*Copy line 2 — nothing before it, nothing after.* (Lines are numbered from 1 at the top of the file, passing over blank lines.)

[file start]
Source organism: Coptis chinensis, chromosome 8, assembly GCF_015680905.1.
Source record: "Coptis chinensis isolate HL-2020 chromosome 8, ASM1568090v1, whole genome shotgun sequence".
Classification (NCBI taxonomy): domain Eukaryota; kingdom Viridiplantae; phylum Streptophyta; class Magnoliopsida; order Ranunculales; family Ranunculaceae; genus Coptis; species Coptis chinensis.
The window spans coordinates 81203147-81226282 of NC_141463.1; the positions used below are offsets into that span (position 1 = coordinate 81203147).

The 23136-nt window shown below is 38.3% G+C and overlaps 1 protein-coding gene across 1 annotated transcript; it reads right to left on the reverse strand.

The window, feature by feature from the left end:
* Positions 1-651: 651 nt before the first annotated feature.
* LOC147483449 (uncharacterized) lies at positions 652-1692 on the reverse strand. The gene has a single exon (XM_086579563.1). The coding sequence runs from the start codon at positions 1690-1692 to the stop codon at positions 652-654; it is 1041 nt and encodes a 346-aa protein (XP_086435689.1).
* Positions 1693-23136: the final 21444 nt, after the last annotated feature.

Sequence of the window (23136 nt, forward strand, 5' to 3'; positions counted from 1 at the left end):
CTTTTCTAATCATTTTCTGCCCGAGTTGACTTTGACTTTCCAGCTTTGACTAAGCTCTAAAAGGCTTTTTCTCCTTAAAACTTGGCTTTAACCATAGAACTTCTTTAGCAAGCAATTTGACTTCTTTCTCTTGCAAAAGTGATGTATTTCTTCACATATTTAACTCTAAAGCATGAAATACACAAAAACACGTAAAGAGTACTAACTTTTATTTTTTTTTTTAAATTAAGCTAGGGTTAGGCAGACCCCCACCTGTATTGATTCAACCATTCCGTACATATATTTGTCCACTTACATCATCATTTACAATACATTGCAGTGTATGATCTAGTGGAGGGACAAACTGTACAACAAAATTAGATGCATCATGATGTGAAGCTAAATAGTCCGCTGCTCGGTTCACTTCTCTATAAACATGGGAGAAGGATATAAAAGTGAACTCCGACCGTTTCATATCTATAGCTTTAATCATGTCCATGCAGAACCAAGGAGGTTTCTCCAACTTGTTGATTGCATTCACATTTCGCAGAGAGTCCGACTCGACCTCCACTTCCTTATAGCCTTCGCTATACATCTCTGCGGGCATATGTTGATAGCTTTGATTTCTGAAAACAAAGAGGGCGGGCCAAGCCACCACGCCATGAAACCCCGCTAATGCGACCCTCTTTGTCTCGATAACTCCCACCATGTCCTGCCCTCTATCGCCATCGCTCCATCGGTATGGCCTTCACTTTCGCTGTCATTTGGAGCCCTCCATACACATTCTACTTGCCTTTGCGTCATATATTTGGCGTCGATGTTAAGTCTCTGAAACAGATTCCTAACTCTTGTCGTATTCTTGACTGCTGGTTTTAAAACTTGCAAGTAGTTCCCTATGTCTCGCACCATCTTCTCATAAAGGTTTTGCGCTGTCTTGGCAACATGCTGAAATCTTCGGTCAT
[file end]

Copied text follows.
Source record: "Coptis chinensis isolate HL-2020 chromosome 8, ASM1568090v1, whole genome shotgun sequence".